January 31, 2016 NPA

NPA City Councillor Melissa De Genova calls for Moratorium on Medical Marijuana-Related Business Development Permit Applications

“… Council has said no to ride-sharing services such as Uber, claiming that the Provincial government doesn’t have any regulations in place yet, but Council is willing to say yes to marijuana businesses even though the Federal government doesn’t have new regulations in place yet…”
– Melissa De Genova –

Vancouver, B.C., January 31, 2016: NPA City Councillor Melissa De Genova is calling for a moratorium on Medical Marijuana-Related Business Development Permit Applications until such time as the Government of Canada enacts legislation to legalize, regulate and restrict access to marijuana and implements a new regulatory framework and system for marijuana sales and distribution. A motion brought forward by De Genova is on the Vancouver City Council meeting agenda for this coming Tuesday, February 2, 2016.

De Genova says she fully supports the steps being taken by the federal government to legalize and regulate marijuana, a process that will bring clarity to the issue. She also fully understands the benefits medical marijuana brings to people suffering from a wide variety of conditions ranging from chronic pain to cancer. However, she says the City’s new by-law is inherently flawed, and the City’s current policy is backwards, which raises a number of concerns for her.

“Last year’s amendments to the Zoning By-law will force the closure of some well-regarded, long-standing, non-profit compassion clubs that don’t meet the requirements of the City’s new by-law,” says De Genova. “The City’s by-law also doesn’t allow for edible marijuana products to be sold, even though the Supreme Court ruled last year that medical marijuana patients have a right to access edibles.”

De Genova is also concerned about the potential legal and enforcement costs that taxpayers will have to shoulder when the City begins to enforce its new by-law at the end of April. She points out that the City received 176 applications for medical marijuana-related businesses following enactment of the new by-law and that only a small number of these applications have been allowed to move forward to the Development Permit stage.

“Applications from many of the 100 or so marijuana businesses operating before the by-law came into effect have been denied by the City and the operators have been told to close down. These operators could very well just ignore the by-law and try to stay open, which will be expensive for the City as staff will have to take enforcement actions, issue fines, and will probably have to engage in lengthy and expensive legal prosecutions to shut them down.”

De Genova stresses that the new federal government has made the legalization and regulation of marijuana a priority. She feels the City should therefore wait for the Federal process to unfold, and for the City to be an active participant in that process. She notes that when the City moved forward with its by-law to regulate marijuana dispensaries last year, there was a different federal government in place; one that had made it clear they were not prepared to legalize marijuana. She says the context is completely different now.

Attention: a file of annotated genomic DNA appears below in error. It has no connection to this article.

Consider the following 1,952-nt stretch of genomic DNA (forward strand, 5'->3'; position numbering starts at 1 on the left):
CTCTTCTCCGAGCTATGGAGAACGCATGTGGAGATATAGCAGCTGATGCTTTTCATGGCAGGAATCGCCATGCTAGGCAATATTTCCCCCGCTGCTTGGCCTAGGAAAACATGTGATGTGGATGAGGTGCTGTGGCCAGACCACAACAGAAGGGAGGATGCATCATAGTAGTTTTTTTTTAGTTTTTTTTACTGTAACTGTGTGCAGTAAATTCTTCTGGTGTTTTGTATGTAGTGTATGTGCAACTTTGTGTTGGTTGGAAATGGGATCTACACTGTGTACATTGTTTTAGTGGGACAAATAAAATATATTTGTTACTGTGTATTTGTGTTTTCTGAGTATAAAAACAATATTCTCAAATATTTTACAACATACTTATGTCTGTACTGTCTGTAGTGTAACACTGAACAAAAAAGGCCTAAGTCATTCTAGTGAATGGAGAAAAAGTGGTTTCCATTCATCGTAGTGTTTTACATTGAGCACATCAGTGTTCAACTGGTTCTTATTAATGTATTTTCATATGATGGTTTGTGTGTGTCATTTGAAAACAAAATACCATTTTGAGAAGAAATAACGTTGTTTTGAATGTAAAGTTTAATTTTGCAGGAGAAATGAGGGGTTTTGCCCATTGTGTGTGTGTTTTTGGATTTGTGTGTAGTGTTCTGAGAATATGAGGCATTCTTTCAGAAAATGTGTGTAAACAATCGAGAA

“I find it inconsistent and kind of hypocritical that Council has said no to ride-sharing services such as Uber, claiming that the Provincial government doesn’t have any regulations in place yet, but Council is willing to say yes to marijuana businesses even though the Federal government doesn’t have new regulations in place yet. Council didn’t say 14 Uber vehicles can operate in Vancouver until the Province decides what the rules are, so why are we allowing 14 marijuana businesses to open before we know what the Federal rules are going to be?”

The text of De Genova’s motion is appended at the end of this media release.

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For more information please email media@npavancouver.ca.

MOTION – Moratorium on Medical Marijuana-Related Business Development Permit Applications

MOVER: Councillor De Genova
SECONDER: Councillor Ball

WHEREAS

1. On June 24, 2015, Vancouver City Council approved amendments to the City’s Zoning and Development By-law pertaining to Retail Dealers – Medical Marijuana-Related Uses – with new rules to regulate and control medical marijuana retail businesses in the City of Vancouver;

2. The Government of Canada’s Controlled Drugs and Substances Act (CDSA) currently prohibits possession, trafficking, import and export, and production of controlled substances, including marijuana, unless authorized by regulations;

3. The Government of Canada’s Marijuanafor Medical Purposes Regulations (MMPR) came into force in June 2013 to meet the requirement of the courts to provide Canadians who require marijuana for medical purposes with reasonable access to a legal source of dried marijuana;